How does it feel to live in a county that is on the list of highest property-taxed counties in the entire United States? Specifically, Schenectady County has the 12th highest property tax, as a percentage of home values, of the thousands of U.S. counties.
But Gov. Cuomo has a solution. His tax commission program is offering a property tax freeze as part of a three-step program.
In the first year, homeowners in jurisdictions that adopt local budgets that stay within the 2 percent tax cap will receive a tax rebate equal to the increase in their tax bill. This option would effectively freeze taxes for homeowners at their 2014 levels. This also provides an incentive to school districts and local governments to keep growth in their real property tax levy at or below the real property tax cap.
In the second year, the freeze would be provided only to those local governments and school districts that once again abide by the 2 percent tax cap and also, most importantly, develop and agree to implement a plan of shared services and administrative consolidations with other locals.
The commission believes that local governments could intensify their efforts to become more efficient through consolidation and shared services.
The real issue here is to get the local government leaders, supervisors, department heads, etc., to take this seriously. It is therefore incumbent upon the local taxpayers to push their local administrations to be creative. My view is there are many opportunities to combine and share resources.
Let’s look at the obvious ones, starting with property assessment staff and organization. One official assessor, for example, could also assess the property in Niskayuna, Glenville and Scotia, using the local staffs.
The assessment rules, issued by the state, are all the same. In the long run, after initial small steps, one assessor could be responsible for assessing all the towns in Schenectady County.
Another is road maintenance. All the roads in Schenectady County are maintained the same, plowed the same and rebuilt the same when needed. The departments could share services and even staff. Perhaps one department head could be responsible for all the roads in the county, excluding the city of Schenectady.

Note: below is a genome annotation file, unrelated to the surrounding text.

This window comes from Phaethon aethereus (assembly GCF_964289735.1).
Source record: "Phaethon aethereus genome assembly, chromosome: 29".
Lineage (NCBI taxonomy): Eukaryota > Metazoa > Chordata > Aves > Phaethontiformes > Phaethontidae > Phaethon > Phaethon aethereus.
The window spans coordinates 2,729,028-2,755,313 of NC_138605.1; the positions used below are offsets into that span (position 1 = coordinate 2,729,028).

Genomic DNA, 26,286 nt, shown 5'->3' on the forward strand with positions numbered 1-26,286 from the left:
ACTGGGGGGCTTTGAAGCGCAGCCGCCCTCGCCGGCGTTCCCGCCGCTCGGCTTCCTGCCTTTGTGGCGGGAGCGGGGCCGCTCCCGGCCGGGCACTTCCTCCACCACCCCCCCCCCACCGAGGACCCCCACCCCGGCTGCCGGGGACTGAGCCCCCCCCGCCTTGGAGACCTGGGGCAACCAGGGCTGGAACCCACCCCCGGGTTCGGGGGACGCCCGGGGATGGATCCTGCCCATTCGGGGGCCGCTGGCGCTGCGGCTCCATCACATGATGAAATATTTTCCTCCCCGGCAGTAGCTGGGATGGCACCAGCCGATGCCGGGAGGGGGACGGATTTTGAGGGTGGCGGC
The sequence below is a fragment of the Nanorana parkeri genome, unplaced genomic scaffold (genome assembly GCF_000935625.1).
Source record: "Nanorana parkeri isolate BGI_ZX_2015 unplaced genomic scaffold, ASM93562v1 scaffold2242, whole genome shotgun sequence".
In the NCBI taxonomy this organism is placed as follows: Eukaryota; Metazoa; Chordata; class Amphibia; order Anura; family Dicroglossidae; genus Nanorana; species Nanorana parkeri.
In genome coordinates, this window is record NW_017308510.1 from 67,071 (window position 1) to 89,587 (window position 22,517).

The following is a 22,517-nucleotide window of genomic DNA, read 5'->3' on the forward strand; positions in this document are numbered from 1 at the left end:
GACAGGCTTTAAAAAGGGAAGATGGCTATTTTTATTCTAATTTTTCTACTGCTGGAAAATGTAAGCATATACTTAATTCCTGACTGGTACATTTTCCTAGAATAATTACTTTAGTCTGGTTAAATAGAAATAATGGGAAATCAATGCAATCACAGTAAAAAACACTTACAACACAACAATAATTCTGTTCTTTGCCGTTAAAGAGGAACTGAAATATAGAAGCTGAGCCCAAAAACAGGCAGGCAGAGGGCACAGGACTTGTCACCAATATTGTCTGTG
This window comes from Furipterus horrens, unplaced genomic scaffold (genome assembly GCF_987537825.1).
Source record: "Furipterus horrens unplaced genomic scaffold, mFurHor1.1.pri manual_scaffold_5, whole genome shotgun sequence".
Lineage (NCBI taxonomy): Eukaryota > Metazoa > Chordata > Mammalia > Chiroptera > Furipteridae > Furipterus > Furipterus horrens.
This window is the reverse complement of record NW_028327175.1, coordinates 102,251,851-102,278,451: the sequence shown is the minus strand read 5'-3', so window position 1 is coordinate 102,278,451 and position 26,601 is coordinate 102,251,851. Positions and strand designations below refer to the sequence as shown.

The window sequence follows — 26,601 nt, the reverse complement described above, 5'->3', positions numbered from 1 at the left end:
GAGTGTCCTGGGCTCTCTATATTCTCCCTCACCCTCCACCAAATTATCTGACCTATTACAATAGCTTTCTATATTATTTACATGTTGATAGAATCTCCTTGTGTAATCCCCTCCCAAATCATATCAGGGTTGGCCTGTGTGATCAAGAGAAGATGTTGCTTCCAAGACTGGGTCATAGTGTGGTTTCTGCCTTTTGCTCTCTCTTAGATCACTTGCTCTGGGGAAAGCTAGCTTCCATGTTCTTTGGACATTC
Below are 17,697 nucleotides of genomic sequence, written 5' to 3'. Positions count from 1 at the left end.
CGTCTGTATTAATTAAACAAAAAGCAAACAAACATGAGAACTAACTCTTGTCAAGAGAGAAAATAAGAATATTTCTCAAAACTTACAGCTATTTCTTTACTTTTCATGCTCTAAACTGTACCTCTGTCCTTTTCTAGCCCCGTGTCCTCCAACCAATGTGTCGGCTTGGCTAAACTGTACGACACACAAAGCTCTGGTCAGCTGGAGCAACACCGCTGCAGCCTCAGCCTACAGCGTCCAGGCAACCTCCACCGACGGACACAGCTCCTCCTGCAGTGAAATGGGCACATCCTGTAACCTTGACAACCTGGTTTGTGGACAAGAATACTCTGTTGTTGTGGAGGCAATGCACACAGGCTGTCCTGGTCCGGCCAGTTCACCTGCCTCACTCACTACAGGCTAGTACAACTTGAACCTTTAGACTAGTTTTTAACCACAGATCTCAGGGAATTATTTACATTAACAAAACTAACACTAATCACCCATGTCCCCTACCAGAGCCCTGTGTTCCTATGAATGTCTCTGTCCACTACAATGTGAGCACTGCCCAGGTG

I can hear the complaining already from the various departments as to why none of this is possible. After all, it upsets the status quo. But Cuomo is serious and we should all be serious — after all it’s our money.
The requirement for the second year of the tax freeze is that the shared service plan only needs to achieve savings equal to 1 percent on the combined tax levy. In the next year the savings need only be 2 percent, and 3 percent by year three of implementation. Can any local official say they can’t meet such meager targets?
The work to accomplish these sharing/ consolidation services will be extensive and complicated, so the towns should start now. If some town leaders are reluctant to share, we should consider voting them out of office.
There is a further need to provide relief to taxpayers who are already over-burdened by the current level of property taxation. The commission recommends that the state develop a program that would target property tax relief based on an individual homeowner’s ability to pay. Currently, low- and middle-income taxpayers face an effective real property tax that exceeds the tax they pay under the income tax.
A relief program could be structured to provide a greater proportion of benefits to those with the highest burdens as a share of their income. Such a program would be based on a tax “circuit breaker.”
The “breaker” would limit total local property taxes to a set percentage of gross income. For some seniors, the property tax is more than 10 percent of their retirement income. This is excessive for those with fixed low income.
These burdens on home ownership make homes unaffordable for many New Yorkers. They also have a negative impact on New York’s economy. Young families will choose to avoid high-tax areas when deciding where to live and work. Senior citizens are being forced to leave New York upon reaching retirement age, electing to live in areas of the country with lower costs of living.
Let us support this Cuomo initiative and email or call local town leaders. It’s our money.
Don Cazer lives in Niskayuna. The Gazette encourages readers to submit material on local issues for the Sunday Opinion section.